What is Second Generation Bias?
Second Generation Bias is a form of discrimination women experience in the workplace. Rather than first-generation bias – which is visible and purposeful discrimination, it is more subtle and typically perpetuated through stereotypes and organisational systems.
Researchers Ibarra, Ely and Kolb describe how Second Generation Bias creates a context in the workplace akin to “something in the water” that prevents women from reaching their full potential. This bias is not necessarily intentional; instead, it represents the environment in which women face repeated barriers to progression. It is a collection of factors such as;
- Organisations’ gendered career paths and talent systems that define leadership traits akin to male characteristics.
- Networks that subtly exclude women.
- A lack of female role models.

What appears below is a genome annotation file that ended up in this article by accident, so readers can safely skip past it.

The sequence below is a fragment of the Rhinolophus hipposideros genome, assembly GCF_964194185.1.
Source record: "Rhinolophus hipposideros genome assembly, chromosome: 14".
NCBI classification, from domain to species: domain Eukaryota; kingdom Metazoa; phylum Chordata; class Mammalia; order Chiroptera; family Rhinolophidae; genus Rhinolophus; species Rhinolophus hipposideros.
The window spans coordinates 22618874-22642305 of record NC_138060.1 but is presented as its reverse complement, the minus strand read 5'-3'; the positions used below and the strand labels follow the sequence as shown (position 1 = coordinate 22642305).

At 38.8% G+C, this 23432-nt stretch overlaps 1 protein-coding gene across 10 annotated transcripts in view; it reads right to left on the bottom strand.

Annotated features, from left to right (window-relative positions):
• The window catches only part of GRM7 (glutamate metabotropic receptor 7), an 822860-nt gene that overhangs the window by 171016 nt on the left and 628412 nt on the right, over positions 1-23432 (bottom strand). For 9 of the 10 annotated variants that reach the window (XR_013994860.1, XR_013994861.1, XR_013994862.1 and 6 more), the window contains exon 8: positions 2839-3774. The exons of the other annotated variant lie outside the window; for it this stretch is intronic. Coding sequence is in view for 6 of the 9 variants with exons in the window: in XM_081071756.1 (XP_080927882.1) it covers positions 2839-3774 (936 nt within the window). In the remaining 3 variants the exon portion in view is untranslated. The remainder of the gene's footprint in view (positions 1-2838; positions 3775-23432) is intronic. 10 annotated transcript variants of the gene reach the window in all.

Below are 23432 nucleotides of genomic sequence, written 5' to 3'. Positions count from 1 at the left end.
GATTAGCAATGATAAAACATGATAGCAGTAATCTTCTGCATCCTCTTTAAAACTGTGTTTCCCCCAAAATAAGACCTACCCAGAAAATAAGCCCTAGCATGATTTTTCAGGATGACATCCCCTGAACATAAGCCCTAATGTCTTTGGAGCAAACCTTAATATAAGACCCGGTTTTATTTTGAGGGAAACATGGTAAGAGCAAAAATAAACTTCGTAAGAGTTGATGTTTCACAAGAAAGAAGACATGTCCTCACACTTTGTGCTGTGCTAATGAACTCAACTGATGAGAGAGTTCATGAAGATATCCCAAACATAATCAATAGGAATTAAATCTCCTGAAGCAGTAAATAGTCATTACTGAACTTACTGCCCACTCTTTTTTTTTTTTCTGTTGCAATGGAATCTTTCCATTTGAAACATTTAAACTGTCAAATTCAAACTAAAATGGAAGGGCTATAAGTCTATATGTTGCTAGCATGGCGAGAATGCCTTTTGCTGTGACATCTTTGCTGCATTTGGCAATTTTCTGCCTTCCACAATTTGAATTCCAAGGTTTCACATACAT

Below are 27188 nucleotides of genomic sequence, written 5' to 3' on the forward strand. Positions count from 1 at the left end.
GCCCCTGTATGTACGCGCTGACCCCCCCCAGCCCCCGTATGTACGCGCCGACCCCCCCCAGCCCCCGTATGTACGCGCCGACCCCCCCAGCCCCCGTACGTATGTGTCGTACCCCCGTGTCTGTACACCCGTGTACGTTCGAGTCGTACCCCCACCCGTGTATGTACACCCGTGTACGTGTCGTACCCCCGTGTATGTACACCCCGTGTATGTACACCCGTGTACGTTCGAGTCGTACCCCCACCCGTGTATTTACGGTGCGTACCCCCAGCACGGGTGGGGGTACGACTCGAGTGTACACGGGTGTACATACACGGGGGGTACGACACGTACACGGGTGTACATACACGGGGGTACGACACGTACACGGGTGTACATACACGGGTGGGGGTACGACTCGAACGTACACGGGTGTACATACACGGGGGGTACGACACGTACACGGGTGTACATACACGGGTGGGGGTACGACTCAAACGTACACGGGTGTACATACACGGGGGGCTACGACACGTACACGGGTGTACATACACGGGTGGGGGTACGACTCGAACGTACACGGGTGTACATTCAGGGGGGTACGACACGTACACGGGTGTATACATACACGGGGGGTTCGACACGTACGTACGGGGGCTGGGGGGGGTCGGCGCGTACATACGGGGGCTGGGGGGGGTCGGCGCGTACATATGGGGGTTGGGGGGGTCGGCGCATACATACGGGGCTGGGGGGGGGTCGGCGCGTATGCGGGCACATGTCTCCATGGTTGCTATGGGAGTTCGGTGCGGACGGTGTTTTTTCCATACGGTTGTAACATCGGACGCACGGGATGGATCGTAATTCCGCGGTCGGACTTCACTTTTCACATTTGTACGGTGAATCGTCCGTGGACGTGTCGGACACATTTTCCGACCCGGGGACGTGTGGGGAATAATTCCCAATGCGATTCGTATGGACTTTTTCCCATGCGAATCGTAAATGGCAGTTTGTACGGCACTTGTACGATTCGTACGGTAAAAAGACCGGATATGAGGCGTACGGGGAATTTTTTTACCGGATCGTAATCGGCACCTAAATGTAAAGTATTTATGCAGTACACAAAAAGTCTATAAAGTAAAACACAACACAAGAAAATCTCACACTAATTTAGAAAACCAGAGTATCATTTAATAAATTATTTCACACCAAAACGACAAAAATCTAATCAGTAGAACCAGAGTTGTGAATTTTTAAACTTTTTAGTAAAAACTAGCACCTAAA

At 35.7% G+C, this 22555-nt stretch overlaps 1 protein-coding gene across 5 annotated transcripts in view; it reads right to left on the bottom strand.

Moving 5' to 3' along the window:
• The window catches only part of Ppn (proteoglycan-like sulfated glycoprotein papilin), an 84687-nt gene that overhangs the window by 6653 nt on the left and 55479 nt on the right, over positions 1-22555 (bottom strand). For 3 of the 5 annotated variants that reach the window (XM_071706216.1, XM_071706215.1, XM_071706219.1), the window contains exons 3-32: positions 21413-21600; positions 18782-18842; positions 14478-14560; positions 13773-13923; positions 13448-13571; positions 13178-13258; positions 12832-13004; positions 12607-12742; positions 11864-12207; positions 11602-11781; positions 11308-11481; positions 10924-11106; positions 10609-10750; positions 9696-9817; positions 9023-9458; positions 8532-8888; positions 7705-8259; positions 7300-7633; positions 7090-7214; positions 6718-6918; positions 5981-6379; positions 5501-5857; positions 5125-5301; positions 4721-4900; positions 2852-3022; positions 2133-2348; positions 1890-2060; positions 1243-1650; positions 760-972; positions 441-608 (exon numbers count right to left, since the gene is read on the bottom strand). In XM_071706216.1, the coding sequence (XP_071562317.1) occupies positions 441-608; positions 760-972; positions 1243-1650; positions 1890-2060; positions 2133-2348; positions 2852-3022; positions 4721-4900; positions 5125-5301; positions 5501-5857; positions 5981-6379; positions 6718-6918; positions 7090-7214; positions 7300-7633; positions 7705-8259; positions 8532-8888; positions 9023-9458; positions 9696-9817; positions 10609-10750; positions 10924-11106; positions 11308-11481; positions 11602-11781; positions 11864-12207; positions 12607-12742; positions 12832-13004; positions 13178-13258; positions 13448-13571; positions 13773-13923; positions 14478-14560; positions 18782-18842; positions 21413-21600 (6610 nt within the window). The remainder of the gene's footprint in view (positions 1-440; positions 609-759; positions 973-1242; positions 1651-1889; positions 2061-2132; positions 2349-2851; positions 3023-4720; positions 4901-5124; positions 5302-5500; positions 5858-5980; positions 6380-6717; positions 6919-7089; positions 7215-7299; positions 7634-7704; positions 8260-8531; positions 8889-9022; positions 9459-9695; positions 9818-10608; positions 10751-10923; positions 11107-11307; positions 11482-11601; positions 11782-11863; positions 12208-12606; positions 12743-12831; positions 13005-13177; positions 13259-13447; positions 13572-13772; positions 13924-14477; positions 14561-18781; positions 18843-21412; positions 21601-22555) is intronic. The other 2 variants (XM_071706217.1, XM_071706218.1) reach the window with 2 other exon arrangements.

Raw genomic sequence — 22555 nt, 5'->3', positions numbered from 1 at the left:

- Women who find themselves in a ‘Double Bind‘ as people judge them as ‘power-hungry’ and ‘self-promoting’ compared to men who are seen as ‘likeable and capable’ for similar behaviours or in the same context.
- The ‘Motherhood Penalty‘ whereby women incur a professional ‘cost’ by having children.
Without an explanation of Second Generation Bias, many incorrectly interpret women’s lack of progress as a lack of aspiration, ambition or capability.
To find out more about women’s career progression and the barriers they face please read ECC’s summary of ‘Taking Gender into Account Summary‘ and the research piece published through MIT Sloan School of Management titled ‘“Potential” and the Gender Promotion Gap‘.
ECC’s explainer ‘Why there are so few women in leadership roles‘ provides an overview on conflicting factors to women’s progress.
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